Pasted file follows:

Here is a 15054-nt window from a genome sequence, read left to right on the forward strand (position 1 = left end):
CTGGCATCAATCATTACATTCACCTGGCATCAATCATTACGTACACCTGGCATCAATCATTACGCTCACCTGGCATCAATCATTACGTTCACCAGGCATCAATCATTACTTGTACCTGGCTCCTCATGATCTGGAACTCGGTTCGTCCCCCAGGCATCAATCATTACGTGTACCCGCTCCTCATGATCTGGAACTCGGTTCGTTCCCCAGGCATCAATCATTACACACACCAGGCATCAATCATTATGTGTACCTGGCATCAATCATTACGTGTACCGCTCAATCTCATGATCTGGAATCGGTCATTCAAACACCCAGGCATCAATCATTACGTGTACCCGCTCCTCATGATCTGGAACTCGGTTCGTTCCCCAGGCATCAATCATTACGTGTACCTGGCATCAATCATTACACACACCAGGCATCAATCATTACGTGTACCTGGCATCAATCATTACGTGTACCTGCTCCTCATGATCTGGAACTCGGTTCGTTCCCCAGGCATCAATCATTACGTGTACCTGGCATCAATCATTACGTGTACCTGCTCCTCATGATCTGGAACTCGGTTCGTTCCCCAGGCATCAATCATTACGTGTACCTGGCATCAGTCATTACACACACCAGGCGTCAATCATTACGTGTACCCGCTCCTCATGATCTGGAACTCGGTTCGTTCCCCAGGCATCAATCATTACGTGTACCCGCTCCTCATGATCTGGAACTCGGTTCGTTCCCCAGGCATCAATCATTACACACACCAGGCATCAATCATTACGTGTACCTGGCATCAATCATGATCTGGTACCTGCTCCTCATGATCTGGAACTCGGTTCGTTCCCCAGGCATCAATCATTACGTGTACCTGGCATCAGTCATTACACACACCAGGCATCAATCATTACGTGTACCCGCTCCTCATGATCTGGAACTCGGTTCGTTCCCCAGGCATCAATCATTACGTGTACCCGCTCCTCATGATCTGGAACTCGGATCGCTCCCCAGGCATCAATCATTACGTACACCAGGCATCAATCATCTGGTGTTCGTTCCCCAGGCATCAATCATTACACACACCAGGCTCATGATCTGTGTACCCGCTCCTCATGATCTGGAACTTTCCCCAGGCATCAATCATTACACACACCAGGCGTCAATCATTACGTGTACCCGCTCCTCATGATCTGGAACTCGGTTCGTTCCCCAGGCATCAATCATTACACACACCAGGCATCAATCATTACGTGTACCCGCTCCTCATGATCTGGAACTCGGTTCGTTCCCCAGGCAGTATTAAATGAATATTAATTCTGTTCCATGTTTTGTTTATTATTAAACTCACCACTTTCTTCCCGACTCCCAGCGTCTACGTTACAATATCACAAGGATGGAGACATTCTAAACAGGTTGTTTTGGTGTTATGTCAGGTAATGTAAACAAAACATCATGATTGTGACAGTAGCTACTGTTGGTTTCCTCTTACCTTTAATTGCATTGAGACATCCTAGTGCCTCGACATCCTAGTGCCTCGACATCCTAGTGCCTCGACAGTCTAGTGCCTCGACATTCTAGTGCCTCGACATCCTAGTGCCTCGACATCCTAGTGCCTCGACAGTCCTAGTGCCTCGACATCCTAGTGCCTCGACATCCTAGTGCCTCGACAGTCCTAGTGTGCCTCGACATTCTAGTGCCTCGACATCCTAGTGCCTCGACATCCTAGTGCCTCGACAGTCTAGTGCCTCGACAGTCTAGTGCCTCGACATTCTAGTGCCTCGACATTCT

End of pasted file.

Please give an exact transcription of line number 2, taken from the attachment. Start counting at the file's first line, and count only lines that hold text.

CTGGCATCAATCATTACATTCACCTGGCATCAATCATTACGTACACCTGGCATCAATCATTACGCTCACCTGGCATCAATCATTACGTTCACCAGGCATCAATCATTACTTGTACCTGGCTCCTCATGATCTGGAACTCGGTTCGTCCCCCAGGCATCAATCATTACGTGTACCCGCTCCTCATGATCTGGAACTCGGTTCGTTCCCCAGGCATCAATCATTACACACACCAGGCATCAATCATTATGTGTACCTGGCATCAATCATTACGTGTACCGCTCAATCTCATGATCTGGAATCGGTCATTCAAACACCCAGGCATCAATCATTACGTGTACCCGCTCCTCATGATCTGGAACTCGGTTCGTTCCCCAGGCATCAATCATTACGTGTACCTGGCATCAATCATTACACACACCAGGCATCAATCATTACGTGTACCTGGCATCAATCATTACGTGTACCTGCTCCTCATGATCTGGAACTCGGTTCGTTCCCCAGGCATCAATCATTACGTGTACCTGGCATCAATCATTACGTGTACCTGCTCCTCATGATCTGGAACTCGGTTCGTTCCCCAGGCATCAATCATTACGTGTACCTGGCATCAGTCATTACACACACCAGGCGTCAATCATTACGTGTACCCGCTCCTCATGATCTGGAACTCGGTTCGTTCCCCAGGCATCAATCATTACGTGTACCCGCTCCTCATGATCTGGAACTCGGTTCGTTCCCCAGGCATCAATCATTACACACACCAGGCATCAATCATTACGTGTACCTGGCATCAATCATGATCTGGTACCTGCTCCTCATGATCTGGAACTCGGTTCGTTCCCCAGGCATCAATCATTACGTGTACCTGGCATCAGTCATTACACACACCAGGCATCAATCATTACGTGTACCCGCTCCTCATGATCTGGAACTCGGTTCGTTCCCCAGGCATCAATCATTACGTGTACCCGCTCCTCATGATCTGGAACTCGGATCGCTCCCCAGGCATCAATCATTACGTACACCAGGCATCAATCATCTGGTGTTCGTTCCCCAGGCATCAATCATTACACACACCAGGCTCATGATCTGTGTACCCGCTCCTCATGATCTGGAACTTTCCCCAGGCATCAATCATTACACACACCAGGCGTCAATCATTACGTGTACCCGCTCCTCATGATCTGGAACTCGGTTCGTTCCCCAGGCATCAATCATTACACACACCAGGCATCAATCATTACGTGTACCCGCTCCTCATGATCTGGAACTCGGTTCGTTCCCCAGGCAGTATTAAATGAATATTAATTCTGTTCCATGTTTTGTTTATTATTAAACTCACCACTTTCTTCCCGACTCCCAGCGTCTACGTTACAATATCACAAGGATGGAGACATTCTAAACAGGTTGTTTTGGTGTTATGTCAGGTAATGTAAACAAAACATCATGATTGTGACAGTAGCTACTGTTGGTTTCCTCTTACCTTTAATTGCATTGAGACATCCTAGTGCCTCGACATCCTAGTGCCTCGACATCCTAGTGCCTCGACAGTCTAGTGCCTCGACATTCTAGTGCCTCGACATCCTAGTGCCTCGACATCCTAGTGCCTCGACAGTCCTAGTGCCTCGACATCCTAGTGCCTCGACATCCTAGTGCCTCGACAGTCCTAGTGTGCCTCGACATTCTAGTGCCTCGACATCCTAGTGCCTCGACATCCTAGTGCCTCGACAGTCTAGTGCCTCGACAGTCTAGTGCCTCGACATTCTAGTGCCTCGACATTCT